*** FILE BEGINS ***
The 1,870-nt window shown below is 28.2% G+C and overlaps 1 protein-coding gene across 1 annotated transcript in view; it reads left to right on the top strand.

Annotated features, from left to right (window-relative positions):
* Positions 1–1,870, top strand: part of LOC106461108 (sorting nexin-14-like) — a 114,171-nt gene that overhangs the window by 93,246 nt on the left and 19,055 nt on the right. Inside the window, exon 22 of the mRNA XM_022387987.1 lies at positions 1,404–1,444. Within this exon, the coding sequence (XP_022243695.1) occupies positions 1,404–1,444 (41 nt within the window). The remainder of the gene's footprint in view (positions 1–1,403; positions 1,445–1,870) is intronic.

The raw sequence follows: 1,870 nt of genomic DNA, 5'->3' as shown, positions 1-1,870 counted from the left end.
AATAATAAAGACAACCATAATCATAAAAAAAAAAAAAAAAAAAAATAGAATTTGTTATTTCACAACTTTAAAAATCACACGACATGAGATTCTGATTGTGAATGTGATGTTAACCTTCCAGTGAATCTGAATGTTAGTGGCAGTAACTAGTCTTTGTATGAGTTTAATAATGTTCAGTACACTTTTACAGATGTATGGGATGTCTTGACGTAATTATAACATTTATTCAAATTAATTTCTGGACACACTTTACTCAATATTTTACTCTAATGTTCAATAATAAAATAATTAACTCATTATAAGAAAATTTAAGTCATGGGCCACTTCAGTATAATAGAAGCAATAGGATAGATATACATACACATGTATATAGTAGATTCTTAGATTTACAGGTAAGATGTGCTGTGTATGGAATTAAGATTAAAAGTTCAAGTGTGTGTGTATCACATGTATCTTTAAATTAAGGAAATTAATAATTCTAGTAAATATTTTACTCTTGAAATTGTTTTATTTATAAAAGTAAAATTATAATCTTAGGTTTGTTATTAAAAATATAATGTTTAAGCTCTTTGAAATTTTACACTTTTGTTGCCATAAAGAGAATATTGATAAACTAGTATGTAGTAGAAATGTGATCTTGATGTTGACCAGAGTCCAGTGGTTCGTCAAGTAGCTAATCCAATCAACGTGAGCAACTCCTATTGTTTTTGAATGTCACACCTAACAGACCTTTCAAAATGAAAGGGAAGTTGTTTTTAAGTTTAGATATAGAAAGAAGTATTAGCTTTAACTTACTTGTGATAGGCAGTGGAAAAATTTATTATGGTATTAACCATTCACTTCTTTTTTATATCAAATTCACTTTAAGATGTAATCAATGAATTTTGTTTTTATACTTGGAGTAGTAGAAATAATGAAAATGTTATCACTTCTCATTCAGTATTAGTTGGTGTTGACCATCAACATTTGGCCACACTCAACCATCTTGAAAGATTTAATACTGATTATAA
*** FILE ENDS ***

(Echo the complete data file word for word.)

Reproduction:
The 1,870-nt window shown below is 28.2% G+C and overlaps 1 protein-coding gene across 1 annotated transcript in view; it reads left to right on the top strand.

Annotated features, from left to right (window-relative positions):
* Positions 1–1,870, top strand: part of LOC106461108 (sorting nexin-14-like) — a 114,171-nt gene that overhangs the window by 93,246 nt on the left and 19,055 nt on the right. Inside the window, exon 22 of the mRNA XM_022387987.1 lies at positions 1,404–1,444. Within this exon, the coding sequence (XP_022243695.1) occupies positions 1,404–1,444 (41 nt within the window). The remainder of the gene's footprint in view (positions 1–1,403; positions 1,445–1,870) is intronic.

The raw sequence follows: 1,870 nt of genomic DNA, 5'->3' as shown, positions 1-1,870 counted from the left end.
AATAATAAAGACAACCATAATCATAAAAAAAAAAAAAAAAAAAAATAGAATTTGTTATTTCACAACTTTAAAAATCACACGACATGAGATTCTGATTGTGAATGTGATGTTAACCTTCCAGTGAATCTGAATGTTAGTGGCAGTAACTAGTCTTTGTATGAGTTTAATAATGTTCAGTACACTTTTACAGATGTATGGGATGTCTTGACGTAATTATAACATTTATTCAAATTAATTTCTGGACACACTTTACTCAATATTTTACTCTAATGTTCAATAATAAAATAATTAACTCATTATAAGAAAATTTAAGTCATGGGCCACTTCAGTATAATAGAAGCAATAGGATAGATATACATACACATGTATATAGTAGATTCTTAGATTTACAGGTAAGATGTGCTGTGTATGGAATTAAGATTAAAAGTTCAAGTGTGTGTGTATCACATGTATCTTTAAATTAAGGAAATTAATAATTCTAGTAAATATTTTACTCTTGAAATTGTTTTATTTATAAAAGTAAAATTATAATCTTAGGTTTGTTATTAAAAATATAATGTTTAAGCTCTTTGAAATTTTACACTTTTGTTGCCATAAAGAGAATATTGATAAACTAGTATGTAGTAGAAATGTGATCTTGATGTTGACCAGAGTCCAGTGGTTCGTCAAGTAGCTAATCCAATCAACGTGAGCAACTCCTATTGTTTTTGAATGTCACACCTAACAGACCTTTCAAAATGAAAGGGAAGTTGTTTTTAAGTTTAGATATAGAAAGAAGTATTAGCTTTAACTTACTTGTGATAGGCAGTGGAAAAATTTATTATGGTATTAACCATTCACTTCTTTTTTATATCAAATTCACTTTAAGATGTAATCAATGAATTTTGTTTTTATACTTGGAGTAGTAGAAATAATGAAAATGTTATCACTTCTCATTCAGTATTAGTTGGTGTTGACCATCAACATTTGGCCACACTCAACCATCTTGAAAGATTTAATACTGATTATAA